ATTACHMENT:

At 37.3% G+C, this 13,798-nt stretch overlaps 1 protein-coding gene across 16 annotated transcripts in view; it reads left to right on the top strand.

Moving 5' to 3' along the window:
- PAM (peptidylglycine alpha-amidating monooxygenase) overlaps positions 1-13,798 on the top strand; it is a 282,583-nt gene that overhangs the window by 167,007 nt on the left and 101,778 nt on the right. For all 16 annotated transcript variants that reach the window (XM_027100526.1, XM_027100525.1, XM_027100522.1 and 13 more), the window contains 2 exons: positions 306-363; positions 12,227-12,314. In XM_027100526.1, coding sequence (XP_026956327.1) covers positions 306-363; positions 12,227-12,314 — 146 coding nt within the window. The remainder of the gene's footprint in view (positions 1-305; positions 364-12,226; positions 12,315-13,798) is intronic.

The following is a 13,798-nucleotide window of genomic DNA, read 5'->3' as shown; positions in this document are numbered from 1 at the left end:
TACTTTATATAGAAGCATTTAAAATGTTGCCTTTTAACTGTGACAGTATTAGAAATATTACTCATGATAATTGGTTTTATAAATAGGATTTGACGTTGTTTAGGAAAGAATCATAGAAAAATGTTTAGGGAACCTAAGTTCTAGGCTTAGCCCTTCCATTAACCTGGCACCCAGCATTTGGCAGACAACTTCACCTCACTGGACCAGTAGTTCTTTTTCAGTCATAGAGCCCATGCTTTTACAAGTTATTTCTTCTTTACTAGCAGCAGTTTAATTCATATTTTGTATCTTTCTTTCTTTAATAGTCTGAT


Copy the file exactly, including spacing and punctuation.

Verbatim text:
At 37.3% G+C, this 13,798-nt stretch overlaps 1 protein-coding gene across 16 annotated transcripts in view; it reads left to right on the top strand.

Moving 5' to 3' along the window:
- PAM (peptidylglycine alpha-amidating monooxygenase) overlaps positions 1-13,798 on the top strand; it is a 282,583-nt gene that overhangs the window by 167,007 nt on the left and 101,778 nt on the right. For all 16 annotated transcript variants that reach the window (XM_027100526.1, XM_027100525.1, XM_027100522.1 and 13 more), the window contains 2 exons: positions 306-363; positions 12,227-12,314. In XM_027100526.1, coding sequence (XP_026956327.1) covers positions 306-363; positions 12,227-12,314 — 146 coding nt within the window. The remainder of the gene's footprint in view (positions 1-305; positions 364-12,226; positions 12,315-13,798) is intronic.

The following is a 13,798-nucleotide window of genomic DNA, read 5'->3' as shown; positions in this document are numbered from 1 at the left end:
TACTTTATATAGAAGCATTTAAAATGTTGCCTTTTAACTGTGACAGTATTAGAAATATTACTCATGATAATTGGTTTTATAAATAGGATTTGACGTTGTTTAGGAAAGAATCATAGAAAAATGTTTAGGGAACCTAAGTTCTAGGCTTAGCCCTTCCATTAACCTGGCACCCAGCATTTGGCAGACAACTTCACCTCACTGGACCAGTAGTTCTTTTTCAGTCATAGAGCCCATGCTTTTACAAGTTATTTCTTCTTTACTAGCAGCAGTTTAATTCATATTTTGTATCTTTCTTTCTTTAATAGTCTGAT